Egypt’s Antiquities Ministry develops translation programs for people with special needs

Director of Cultural Development at Egypt’s Ministry of Tourism and Antiquities Rasha Mohamed revealed that the ministry is developing programs for people with special needs to provide translations of informational materials and to improve accessibility in the nation’s museums.

During a Skype interview on satellite channel Extra News, Mohamed added that the ministry developed a plan for people with special needs covering all museums.

The film displayed at Baron Empain Palace about the history of the palace, for example, was translated into sign language so that deaf people and the hearing impaired can understand it.

She pointed out that training programs are held for all workers in the educational section for people with special needs.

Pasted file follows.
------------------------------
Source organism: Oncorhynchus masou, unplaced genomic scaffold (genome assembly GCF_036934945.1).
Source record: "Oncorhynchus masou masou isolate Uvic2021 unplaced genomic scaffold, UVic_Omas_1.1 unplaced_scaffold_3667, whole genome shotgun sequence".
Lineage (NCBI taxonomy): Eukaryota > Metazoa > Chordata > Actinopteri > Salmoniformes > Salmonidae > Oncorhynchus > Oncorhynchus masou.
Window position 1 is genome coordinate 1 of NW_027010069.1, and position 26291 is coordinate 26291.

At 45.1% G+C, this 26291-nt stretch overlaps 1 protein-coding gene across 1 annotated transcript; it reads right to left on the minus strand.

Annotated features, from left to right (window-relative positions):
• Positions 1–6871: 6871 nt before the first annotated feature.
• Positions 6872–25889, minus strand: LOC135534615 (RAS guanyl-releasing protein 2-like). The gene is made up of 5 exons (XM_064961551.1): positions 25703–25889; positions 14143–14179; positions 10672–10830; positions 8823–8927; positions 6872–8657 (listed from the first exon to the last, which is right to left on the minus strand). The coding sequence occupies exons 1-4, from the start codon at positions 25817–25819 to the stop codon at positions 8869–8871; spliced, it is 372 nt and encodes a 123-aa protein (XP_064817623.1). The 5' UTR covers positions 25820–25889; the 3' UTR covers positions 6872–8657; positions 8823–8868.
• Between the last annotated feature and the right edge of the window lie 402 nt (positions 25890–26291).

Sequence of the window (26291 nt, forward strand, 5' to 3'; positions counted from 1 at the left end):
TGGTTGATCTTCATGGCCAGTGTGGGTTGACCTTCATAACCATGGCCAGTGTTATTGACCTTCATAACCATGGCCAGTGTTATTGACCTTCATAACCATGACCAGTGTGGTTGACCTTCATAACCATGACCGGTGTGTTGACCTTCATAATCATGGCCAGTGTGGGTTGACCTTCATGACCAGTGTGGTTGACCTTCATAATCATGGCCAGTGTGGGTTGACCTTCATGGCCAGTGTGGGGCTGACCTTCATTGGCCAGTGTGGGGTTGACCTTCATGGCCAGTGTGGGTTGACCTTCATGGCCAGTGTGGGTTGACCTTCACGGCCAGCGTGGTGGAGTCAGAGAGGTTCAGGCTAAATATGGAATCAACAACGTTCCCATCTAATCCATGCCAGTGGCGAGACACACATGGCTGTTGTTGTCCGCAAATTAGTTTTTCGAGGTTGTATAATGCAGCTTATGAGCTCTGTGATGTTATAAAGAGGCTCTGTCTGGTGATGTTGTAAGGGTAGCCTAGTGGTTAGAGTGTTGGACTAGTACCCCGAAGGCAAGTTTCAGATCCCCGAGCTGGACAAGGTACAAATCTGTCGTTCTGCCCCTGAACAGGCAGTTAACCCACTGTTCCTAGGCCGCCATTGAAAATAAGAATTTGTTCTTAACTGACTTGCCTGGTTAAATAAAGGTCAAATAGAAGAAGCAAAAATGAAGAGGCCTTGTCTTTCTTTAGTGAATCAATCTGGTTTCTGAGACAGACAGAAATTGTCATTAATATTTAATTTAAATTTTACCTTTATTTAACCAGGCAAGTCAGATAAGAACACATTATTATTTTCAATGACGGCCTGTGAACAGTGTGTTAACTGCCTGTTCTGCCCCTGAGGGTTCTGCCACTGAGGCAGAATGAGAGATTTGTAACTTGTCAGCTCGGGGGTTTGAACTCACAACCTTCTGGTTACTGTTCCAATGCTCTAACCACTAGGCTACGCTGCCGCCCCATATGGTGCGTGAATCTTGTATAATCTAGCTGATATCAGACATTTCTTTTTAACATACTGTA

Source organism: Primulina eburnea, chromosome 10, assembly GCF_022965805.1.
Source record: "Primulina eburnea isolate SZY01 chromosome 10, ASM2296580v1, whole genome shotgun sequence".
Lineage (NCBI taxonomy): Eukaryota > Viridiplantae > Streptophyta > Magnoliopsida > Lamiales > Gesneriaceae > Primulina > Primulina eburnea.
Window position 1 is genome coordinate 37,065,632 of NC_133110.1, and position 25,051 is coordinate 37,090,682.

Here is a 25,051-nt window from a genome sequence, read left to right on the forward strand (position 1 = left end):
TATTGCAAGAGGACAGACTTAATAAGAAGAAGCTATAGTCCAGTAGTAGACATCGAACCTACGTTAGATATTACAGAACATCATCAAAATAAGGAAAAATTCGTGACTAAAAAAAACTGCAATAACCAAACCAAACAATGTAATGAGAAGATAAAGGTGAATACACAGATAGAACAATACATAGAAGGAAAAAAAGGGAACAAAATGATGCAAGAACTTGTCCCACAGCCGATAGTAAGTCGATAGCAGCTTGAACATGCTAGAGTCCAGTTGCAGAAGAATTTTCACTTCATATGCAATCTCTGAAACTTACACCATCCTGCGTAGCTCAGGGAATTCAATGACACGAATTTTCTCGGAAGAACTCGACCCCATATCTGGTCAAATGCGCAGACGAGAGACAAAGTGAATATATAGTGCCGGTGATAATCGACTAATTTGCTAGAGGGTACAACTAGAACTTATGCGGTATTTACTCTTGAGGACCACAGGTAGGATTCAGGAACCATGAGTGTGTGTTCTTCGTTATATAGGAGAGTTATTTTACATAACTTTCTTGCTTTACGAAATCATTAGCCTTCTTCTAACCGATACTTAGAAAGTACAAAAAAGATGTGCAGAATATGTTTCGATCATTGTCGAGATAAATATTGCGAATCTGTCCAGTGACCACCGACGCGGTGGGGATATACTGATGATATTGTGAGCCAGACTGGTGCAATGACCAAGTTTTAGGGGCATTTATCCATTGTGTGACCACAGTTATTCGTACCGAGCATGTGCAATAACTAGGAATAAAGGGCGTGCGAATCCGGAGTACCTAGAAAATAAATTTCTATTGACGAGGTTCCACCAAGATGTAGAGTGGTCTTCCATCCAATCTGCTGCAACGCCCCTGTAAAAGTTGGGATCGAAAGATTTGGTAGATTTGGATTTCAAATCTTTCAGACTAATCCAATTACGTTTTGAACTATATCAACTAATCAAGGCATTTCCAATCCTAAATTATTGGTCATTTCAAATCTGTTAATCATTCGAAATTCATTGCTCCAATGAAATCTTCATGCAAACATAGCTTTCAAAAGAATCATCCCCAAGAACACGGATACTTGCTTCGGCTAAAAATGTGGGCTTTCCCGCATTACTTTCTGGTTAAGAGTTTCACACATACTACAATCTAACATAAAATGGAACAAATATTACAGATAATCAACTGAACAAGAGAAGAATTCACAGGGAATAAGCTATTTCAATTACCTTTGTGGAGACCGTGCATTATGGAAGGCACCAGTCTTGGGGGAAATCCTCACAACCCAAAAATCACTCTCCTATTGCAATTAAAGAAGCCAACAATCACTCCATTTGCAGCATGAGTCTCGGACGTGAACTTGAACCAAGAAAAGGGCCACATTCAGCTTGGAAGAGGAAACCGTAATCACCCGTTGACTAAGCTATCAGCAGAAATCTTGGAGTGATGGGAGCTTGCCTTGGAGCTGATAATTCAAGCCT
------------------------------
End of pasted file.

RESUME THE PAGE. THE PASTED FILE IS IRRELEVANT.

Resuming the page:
Copies of mummies and relics have been made for use in museums, such as the Royal Chariots Museum, for children and visitors with special needs to identify them, she added.

The Ministry of Tourism and Antiquities has renovated five museums in order to better accommodate visitors with special needs, as part of a plan by the General Administration of Museum Education for People with Special Needs.

According to General Supervisor of Museum Education for People with Special Needs Tahany Noah, renovations are currently being carried out at the Royal Chariots Museum, which is nearing completion and will soon be open, Noah explained.

She added that work is also nearing completion at the Egyptian Museum in Tahrir Square, the Greco-Roman Museum, the Kafr El-Sheikh Museum, and the Antony Museum in Minya.

Projects include paving roads and ramps at museums for wheelchair users, developing restrooms to accommodate men and women with special needs, and installing signs to help people with hearing and movement issues.

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